U.S. `misused' attacks of 9/11, Iran leader says

Visiting Kabul, Khatami warns of possible backfire

August 14, 2002|By NEW YORK TIMES NEWS SERVICE

KABUL, Afghanistan - President Mohammed Khatami of Iran struck out at President Bush and other senior American officials today during a visit to Afghanistan, saying they had "misused" the Sept. 11 attacks "to create an atmosphere of violence and war."

During the first visit in 40 years by an Iranian head of state to Afghanistan, Iran's eastern neighbor, Khatami warned that American leaders in widening their war on terrorism could unleash a chain reaction that would engulf countries other than the intended targets in a new round of violence. He implied, without saying so explicitly, that the United States itself could be among the victims.

"The events of Sept. 11 were horrific, but the American leaders misused them, too," the Iranian leader said at a news conference in the old royal palace here that followed talks with Afghanistan's President Hamid Karzai. "They did it because they wanted to create an atmosphere of violence and war in the world, but we know with certainty that in today's world all our fates are linked."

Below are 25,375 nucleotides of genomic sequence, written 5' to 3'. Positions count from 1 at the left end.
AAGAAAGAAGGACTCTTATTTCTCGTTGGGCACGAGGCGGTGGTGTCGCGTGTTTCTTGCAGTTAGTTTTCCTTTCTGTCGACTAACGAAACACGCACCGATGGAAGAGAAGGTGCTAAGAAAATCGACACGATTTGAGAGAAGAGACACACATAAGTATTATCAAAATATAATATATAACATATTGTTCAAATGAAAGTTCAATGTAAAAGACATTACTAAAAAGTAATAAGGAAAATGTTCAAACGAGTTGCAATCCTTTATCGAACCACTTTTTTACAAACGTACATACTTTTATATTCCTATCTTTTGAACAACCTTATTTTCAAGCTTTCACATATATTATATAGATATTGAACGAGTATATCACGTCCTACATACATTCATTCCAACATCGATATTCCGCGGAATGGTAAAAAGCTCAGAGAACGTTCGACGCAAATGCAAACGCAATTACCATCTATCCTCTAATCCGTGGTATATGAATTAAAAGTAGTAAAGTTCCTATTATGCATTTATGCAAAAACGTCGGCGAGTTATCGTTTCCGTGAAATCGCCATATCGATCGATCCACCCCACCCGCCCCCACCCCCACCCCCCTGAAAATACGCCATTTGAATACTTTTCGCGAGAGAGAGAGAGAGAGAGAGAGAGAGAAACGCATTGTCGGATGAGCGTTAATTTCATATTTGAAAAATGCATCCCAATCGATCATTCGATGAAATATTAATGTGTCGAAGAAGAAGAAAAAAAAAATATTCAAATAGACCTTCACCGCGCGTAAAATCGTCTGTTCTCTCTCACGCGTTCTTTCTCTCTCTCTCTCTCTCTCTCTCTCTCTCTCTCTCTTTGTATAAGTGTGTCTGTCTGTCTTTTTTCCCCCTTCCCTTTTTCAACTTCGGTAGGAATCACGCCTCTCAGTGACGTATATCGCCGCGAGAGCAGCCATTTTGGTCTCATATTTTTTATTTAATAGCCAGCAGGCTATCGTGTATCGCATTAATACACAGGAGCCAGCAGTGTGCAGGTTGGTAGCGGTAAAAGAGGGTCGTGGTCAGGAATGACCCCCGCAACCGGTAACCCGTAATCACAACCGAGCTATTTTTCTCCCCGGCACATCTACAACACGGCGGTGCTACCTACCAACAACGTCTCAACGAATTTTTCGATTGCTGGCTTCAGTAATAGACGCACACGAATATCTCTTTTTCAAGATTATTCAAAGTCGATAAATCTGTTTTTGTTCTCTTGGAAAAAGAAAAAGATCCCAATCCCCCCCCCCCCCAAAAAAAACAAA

Khatami continued: "It's obvious that if you attack somewhere, it will reverberate elsewhere as well. Those who plan to launch this war shouldn't think that the effects will be felt only where they attack.

"In today's world, violence and oppression will only foster more violence. To believe that you can make people submit by force is wrong. We know that this approach only brings anger and destruction."

The Iranian leader's remarks turned a visit intended to focus on Iran's backing for Karzai's new Afghan government, chosen by Afghan leaders two months ago, into a forum for airing Iran's bitter differences with the country that is the Karzai government's indispensable ally, the United States.

Karzai, seated beside Khatami at the news conference, remained studiously neutral, saying Afghanistan sought good relations with both Iran and the United States.

The political cross-currents were all the more striking for the fact that American Special Forces soldiers cradling automatic rifles, and with American flags stitched to their baseball caps and shirtsleeves, oversaw security for the visit from the moment Khatami's aircraft touched down at Kabul airport until he left for Tehran.

When he berated the United States in what was once the Afghan king's audience chamber in the palace, the Iranian leader was only feet away from an American bodyguard, with at least a dozen more Americans providing security outside.

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